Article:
Fixing Maine’s troubled prisons is not an impossible task. In fact, if the state treated adult inmates more along the lines of how it treats juvenile offenders, prison critics — including, surprisingly, the new corrections commissioner, Joseph Ponte — think the prisons might not only become more humane, they might actually “correct” the prisoners.
By LANCE TAPLEY  |  April 14, 2011

Reaching a new frontier

Book of the times
Shetterly's new memoir, Made for You and Me: Going West, Going Broke, Finding Home is the story of hardships — financial, familial, emotional — not usually the stuff that inspires switching places.
By DEIRDRE FULTON  |  March 09, 2011

Sarah Braunstein's uncomfortable, beautiful hyperreality

(Bitter)sweet emotion
There's an unsettling honesty that spills from Portland author Sarah Braunstein's first novel, The Sweet Relief of Missing Children .
By DEIRDRE FULTON  |  February 23, 2011

Review: USM's production of Pinter's Betrayal

Affairs of memory
For years, married literary agent Jerry (Sage R. Landry) has conducted a love affair with Emma (Meredith Lamothe), the wife of his best friend, Robert (Patrick Molloy), a book publisher.
By MEGAN GRUMBLING  |  November 16, 2010

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The circus came to town

Tea Party
In the days leading up to November 2, voters here and across the country heard a lot about the Tea Party — what various wins and losses would mean for the staying power of this relatively new political phenomenon, which candidates represented real Tea Party values, how much credit the Tea Partiers were to be given for conservative victories in Congress and in statewide races.
By DEIRDRE FULTON  |  November 04, 2010

By  |  January 01, 0001

Fall Theater Preview: Not quite Oklahoma!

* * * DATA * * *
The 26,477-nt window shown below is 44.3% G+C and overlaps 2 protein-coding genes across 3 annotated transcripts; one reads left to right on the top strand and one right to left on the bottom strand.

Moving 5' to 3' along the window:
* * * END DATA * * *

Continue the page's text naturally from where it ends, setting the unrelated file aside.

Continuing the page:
August: Osage County + steampunk robots
Perhaps the most anticipated Maine premiere this season is the darkly caustic family apocalypse of August: Osage County (October 14-November 7), the much-lauded 2007 tragicomedy by Tracey Letts, to be produced by the GOOD THEATER .
By MEGAN GRUMBLING  |  September 15, 2010

My new excuse

Whatever Colgan does, it's not his fault
Charlie Colgan isn't to blame for all the mistakes made by . . . uh . . . Charlie Colgan.
By AL DIAMON  |  September 08, 2010

By  |  January 01, 0001

Beyond the State: What's reopening where

Venue Watch
As we enter Portland's busy season, there are several comings-and-goings (we'll focus on the comings and less on the goings) to keep track of as we plan our summer outings and evenings on the town.
By DEIRDRE FULTON  |  June 24, 2010

Preparing for June 8

Candidate breakdown for districts 114, 116, and 119
Stuckey vs. Vincent, Capron vs. Sharif, and Barkley vs. Dini
By DEIRDRE FULTON  |  May 26, 2010

How can those in the box think outside of the box?

Letters to the Portland editor, May 14, 2010
I was disgusted on multiple levels with what the article revealed about the Maine State Prison.

In search of light

USM’s dreamlike Inuit storytelling
Many of us here in Maine are guilty of having at one time or another harangued the forces of spring to hurry it up already, are guilty of cold-month mopery or worse. Imagine, then, living in the Arctic, where the winter is far darker for far longer, and the sun that much more precious.
By MEGAN GRUMBLING  |  April 28, 2010

Maine women take to the gridiron

Full Contact
Saturday will be a different kind of ladies’ night at Fitzpatrick Stadium in Portland.
By DEIRDRE FULTON  |  April 08, 2010

Pot bill progresses in Augusta

C'Mon Doc ...
At the end of February, Topsham became the latest Maine community to consider moratoriums on medical-marijuana dispensaries in the wake of last November's election.
By DEIRDRE FULTON  |  March 10, 2010

The cost of torture

Solitary Confinement Bill Hearing
In the end, whether mass solitary confinement continues at the Maine State Prison supermax may come down to an issue of money rather than right or wrong. And resolving that issue may come down to whether the state wants to pay more now to pay less in the long term.
By LANCE TAPLEY  |  February 25, 2010